A full-time worker in Australia gets 10 paid sick days off per year. And not just for a cough. On days when our mental health takes a dive, we don’t need to show up in the office.
But those days are also for the flu, colds, stomach bugs and anything else that might lay us out flat: all the reasons that don’t come with the fear of others judging us.
According to a survey by Aetna International, “employees are twice as likely to take time off for a physical health issue than a mental health problem”.
And even if someone does take leave for mental health, there’s a good chance they won’t admit it. When the ABC asked, most people “felt their workplace was too ‘old school’ to accept their need for time off.” In the UK, a survey found “Ninety-five percent of employees have taken time off work due to stress, but gave their employer a different reason for their absence.” 95!
A lot of people don’t count Mental Health Days as a legitimate reason to stay in bed or to take time off to just read and walk or visit a friend. Instead, we call it “pulling a sickie”. Or we don’t take a day at all, working until we’re stressed, burnt out and on the point of a breakdown.
Taking a day off for our mental health might be legal, but that doesn’t always mean it feels like it’s allowed.
But what if companies changed their policies?
Paid Mental Health Days
Businesses might not want to add more paid leave. But it’s been shown “for every $1 a workplace spends on making their workplace more mentally healthy, in the long-term they recouped $2.30 on average”. Of course, it shouldn’t be about money. But if that’s what it comes down to, the bottom line still supports mental health.
So, recoup the cost and add paid Mental Health Days.
These aren’t for the flu. They’re not additional vacation. They are there for employees who need the time off but don’t feel like they should use those 10 days of regular sick leave to deal with stress or anxiety.
Employees get needed time off. The pandemic has been a double whammy: not only are we feeling more stressed, but we’re working longer hours. In Australia last year, we worked an average of 32 more minutes a day. That’s 2.5 hours a week, according to the Economist, though other data shows even larger increases in hours. “A 2020 mid-pandemic survey showed Australians were working 5.3 hours of unpaid overtime on average per week, up from 4.6 hours the year before.”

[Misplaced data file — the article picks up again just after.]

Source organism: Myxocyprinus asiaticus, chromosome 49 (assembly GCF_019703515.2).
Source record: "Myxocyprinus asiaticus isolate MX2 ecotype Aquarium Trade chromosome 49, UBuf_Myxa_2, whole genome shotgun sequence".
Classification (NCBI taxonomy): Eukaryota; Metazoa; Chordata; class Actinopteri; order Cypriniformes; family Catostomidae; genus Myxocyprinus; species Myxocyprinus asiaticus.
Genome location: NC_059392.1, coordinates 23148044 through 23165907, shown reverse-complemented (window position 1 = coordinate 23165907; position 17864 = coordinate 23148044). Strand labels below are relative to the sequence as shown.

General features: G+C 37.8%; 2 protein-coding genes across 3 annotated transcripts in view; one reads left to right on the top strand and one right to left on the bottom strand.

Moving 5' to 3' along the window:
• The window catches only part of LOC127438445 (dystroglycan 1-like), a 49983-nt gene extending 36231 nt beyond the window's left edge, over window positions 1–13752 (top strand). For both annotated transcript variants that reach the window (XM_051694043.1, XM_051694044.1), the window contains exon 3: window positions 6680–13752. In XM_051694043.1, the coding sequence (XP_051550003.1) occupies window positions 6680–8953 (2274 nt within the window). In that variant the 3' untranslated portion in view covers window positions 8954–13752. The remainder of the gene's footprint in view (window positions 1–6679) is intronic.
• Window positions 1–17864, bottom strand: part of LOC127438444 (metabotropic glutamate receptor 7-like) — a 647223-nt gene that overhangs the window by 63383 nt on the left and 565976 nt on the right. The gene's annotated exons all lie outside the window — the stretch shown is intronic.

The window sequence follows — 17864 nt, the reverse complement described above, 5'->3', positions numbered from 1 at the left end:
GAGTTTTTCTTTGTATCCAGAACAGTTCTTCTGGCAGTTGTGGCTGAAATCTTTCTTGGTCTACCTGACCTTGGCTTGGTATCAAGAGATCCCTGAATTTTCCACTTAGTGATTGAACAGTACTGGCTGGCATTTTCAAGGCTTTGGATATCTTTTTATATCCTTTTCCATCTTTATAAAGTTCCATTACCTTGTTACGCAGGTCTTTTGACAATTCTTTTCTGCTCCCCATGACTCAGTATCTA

As a Gallup poll shows, at the beginning of the pandemic, employee engagement “shot up—reaching a new high of 40% (and 41% for remote workers) … Meanwhile, well-being sank as worry and stress took their toll.” In a time when we were feeling more stress, we doubled down and added more to our plates.
This doesn’t mean that we’ve produced better work, though. More stress means less creativity, ability to focus and a real drop in motivation, not to mention the physical effects on our bodies.
Offering paid Mental Health Days gives employees the rest they need, while opening up the conversation around mental health – something that’s still a pressing issue even with the gains we’ve made in recent years. Stigma may have decreased, but it’s still very much a looming problem in and out of the office.
When a company offers paid Mental Health Days, it also makes it clear where their priority lies: with their employees’ wellbeing. It gets rid of the “will they or won’t they?” when it comes to negative ramifications for taking time off for mental health. Creating a policy where there’s no question takes the unknown out of the equation for someone who already has enough on their plate.
And employees feel more valued. Adding these days acknowledges that they’re worn out. It shows appreciation for their wellbeing. It makes it clear they don’t need to push themselves to the brink of an emotional breakdown to be a valued employee.
Instead, it sends the message that their need for rest is legitimate. That they can take time off instead of working themselves to the point of quitting. Paid Mental Health Days give employees permission to say when things become too much and the ability to reset.
Of course, anyone suffering from depression or a mental health-related illness will agree that one day off can’t fix everything. And if work’s a key factor causing someone to burnout, one day off isn’t the solution. The unrealistic workload that they’ve been trying so hard to keep up with will still be waiting when they return. And that co-worker they can’t seem to get along with? They’ll be there too.
But this doesn’t mean that there’s no point. Mental Health Days just shouldn’t be the only option on offer. There should be a larger effort in any organisation to support their employees, whether that’s training Managers, offering stipends, providing access to resources or in-office wellness days: a clear message that mental health is important across the board.
Even if they’re not the entire answer, they could be an important stepping stone to a healthier workplace.
So if your company isn’t offering additional paid Mental Health Days, the question isn’t why should they, but why not?